Acupressure for Nausea
Whether due to pregnancy, motion sickness, or even chemotherapy, nausea can be a debilitating symptom. Acupressure can effectively suppress nausea with rapid results. Fortunately, many acupressure techniques can be self administered to provide relief from sudden illnesses, like nausea.
What is Acupressure?
Acupressure is a method of Traditional Chinese Medicine massage. It is based upon the same foundational concepts of Acupuncture, but uses finger pressure instead of a needle to stimulate acupressure points. Acupressure is able to adjust the flow of Qi, or energy, in your body and improve your health.
Acupressure stimulation has been shown to have several observable effects:
- Acupressure can increase local blood circulation in the area of stimulation.
- Acupressure can cause the release of endorphins, which are our body’s natural painkillers.
- Acupressure points may coincide with the motor points of muscles, and acupressure on these points can cause the underlying muscle to relax.
Acupressure usually involves the use of the fingers, but also includes the use of elbows, feet, or other blunt tools to stimulate acupressure points. Acupressure can be a great tool to help manage stress, relieve pain, and harmonize the flow of Qi in our body.
What Causes Nausea?
Nausea is symptom that may be triggered by a large number of conditions. Usually, nausea is induced by an external influence on our body, such as motion sickness, poisoning, or indigestion. Other common internal causes of nausea include nervousness and pregnancy-induced morning sickness.
From an Oriental Medicine perspective, nausea is related to a disturbance in our Spleen and Stomach, the primarily digestive organs. When Cold or Heat invades our Stomach, the Stomach Qi can rebel, rising upward to create nausea. Poor dietary habits can also weaken our Spleen leading to the development of phlegm; this phlegm can congest our Spleen and Stomach causing nausea.
Some serious diseases may manifest symptoms such as nausea and vomiting. If you are regularly experiencing nausea or have uncontrolled vomiting, please seek medical attention as soon as possible.
How Can Acupressure Help Nausea?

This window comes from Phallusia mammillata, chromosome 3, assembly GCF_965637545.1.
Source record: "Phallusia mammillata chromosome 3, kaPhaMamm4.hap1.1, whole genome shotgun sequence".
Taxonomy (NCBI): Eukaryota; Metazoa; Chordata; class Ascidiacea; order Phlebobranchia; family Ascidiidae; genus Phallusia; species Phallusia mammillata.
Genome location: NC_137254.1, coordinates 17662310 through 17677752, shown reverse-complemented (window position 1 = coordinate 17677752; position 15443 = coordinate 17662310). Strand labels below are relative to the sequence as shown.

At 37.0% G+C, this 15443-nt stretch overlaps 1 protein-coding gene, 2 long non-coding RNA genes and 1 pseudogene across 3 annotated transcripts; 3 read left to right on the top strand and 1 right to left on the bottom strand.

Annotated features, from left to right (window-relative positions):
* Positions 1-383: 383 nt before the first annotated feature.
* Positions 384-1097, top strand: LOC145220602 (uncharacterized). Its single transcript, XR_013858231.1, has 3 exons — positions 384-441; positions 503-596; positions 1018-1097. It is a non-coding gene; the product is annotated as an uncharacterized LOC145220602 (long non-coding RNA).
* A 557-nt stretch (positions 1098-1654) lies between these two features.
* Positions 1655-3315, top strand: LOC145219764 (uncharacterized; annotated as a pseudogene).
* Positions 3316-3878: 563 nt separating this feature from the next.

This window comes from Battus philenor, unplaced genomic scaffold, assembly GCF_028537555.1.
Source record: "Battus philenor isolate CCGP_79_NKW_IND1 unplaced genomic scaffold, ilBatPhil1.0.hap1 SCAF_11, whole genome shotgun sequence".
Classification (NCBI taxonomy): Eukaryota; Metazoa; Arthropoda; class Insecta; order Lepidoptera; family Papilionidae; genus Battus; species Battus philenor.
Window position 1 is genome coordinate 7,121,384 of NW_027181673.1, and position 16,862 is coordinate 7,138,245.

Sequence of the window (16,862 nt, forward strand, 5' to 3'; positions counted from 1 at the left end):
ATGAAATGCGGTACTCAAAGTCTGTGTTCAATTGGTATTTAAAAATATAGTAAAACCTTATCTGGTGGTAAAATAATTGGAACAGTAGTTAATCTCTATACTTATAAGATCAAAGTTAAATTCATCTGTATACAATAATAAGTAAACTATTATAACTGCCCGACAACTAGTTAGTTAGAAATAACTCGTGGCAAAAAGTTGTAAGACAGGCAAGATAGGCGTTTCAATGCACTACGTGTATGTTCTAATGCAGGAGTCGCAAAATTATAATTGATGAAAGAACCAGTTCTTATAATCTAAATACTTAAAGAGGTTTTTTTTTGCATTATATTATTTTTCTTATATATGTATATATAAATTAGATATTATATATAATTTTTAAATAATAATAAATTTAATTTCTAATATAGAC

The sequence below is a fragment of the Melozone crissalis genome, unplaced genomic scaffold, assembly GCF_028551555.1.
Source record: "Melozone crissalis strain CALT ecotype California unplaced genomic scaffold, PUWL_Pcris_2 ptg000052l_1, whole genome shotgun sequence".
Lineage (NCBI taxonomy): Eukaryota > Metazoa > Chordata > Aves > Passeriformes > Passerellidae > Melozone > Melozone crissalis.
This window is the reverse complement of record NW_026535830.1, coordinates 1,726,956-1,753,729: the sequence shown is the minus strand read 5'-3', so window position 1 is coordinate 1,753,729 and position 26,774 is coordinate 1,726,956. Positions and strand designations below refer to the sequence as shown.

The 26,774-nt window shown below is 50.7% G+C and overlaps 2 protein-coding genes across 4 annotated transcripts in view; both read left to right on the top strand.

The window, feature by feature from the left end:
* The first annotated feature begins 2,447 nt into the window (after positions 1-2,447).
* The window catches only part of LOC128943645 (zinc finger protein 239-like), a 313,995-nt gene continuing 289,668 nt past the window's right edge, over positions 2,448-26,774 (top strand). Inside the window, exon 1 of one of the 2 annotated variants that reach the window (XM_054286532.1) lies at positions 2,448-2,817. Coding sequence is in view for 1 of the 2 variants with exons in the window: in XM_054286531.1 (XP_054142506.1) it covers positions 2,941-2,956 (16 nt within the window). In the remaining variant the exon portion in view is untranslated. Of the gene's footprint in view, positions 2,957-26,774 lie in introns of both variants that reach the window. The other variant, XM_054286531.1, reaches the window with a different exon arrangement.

There are several acupressure points that can help us manage nausea with immediate relief. While it is best to use acupressure charts map out the locations, we’ll provide a good description of the location of these acupressure points to help you find them on your body.
The most important point for management of nausea is called Pericardium 6 (P6). In Chinese, it is referred to as Nei Guan, or Inner Gate. Acupressure stimulation of Pericardium 6 activates an extraordinary meridian in your body that harmonizes the connection between your vital internal organs. In addition, acupressure on P6 can calm your mind, helping your body to relax.
Pericardium 6 is located on the inner side of your wrist. To find the acupressure point, place your first three fingers together, and lay them at the crease of your wrist. The acupressure point is located between the two tendons in the middle of your wrist, right where the edge of your index finger crosses these tendons. Feel around in this area for the most active point and apply steady pressure with your finger.
A secondary point to enhance the effect of our acupressure treatment is called Stomach 36 (St36). The Chinese name of the acupressure point is Zu San Li, or Foot Three Mile. Stomach 36 is considered one of the most powerful points in the body and it is very effective at harmonizing your Stomach and strengthening digestion. In addition, acupressure on Stomach 36 can be used to improve our immune system and overall energy level.
To find Stomach 36, place all four of your fingers together at the lower outside edge of your knee cap. The acupressure point is located between the outer edge of your shin bone and your leg muscle, where your fingers and shin bone meet. Apply pressure to a larger area about the size of quarter, focusing the pressure on the most sensitive spot you find.
Acupressure should be applied to both sides of your body on these points, starting with Pericardium 6, until your nausea subsides. There are also several acupressure products available that apply steady pressure on Pericardium 6 through wrist straps used to prevent motion sickness.
Helpful Tips for Acupressure for Nausea
- Breathe deeply when performing acupressure on yourself.
- Focus your attention on the acupressure point as you apply stimulation to increase the effects.
- Acupressure stimulation should feel strong, but should not be an uncomfortable level of pressure.
- Perform acupressure on the points when you first begin to feel nausea, and keep applying pressure until the nausea subsides.
- Drinking ginger tea can help calm your stomach and reduce some mild cases of nausea.
- If you are also thirsty while experiencing nausea or have lost fluids due to vomiting, drink warm water in small amounts until you feel better.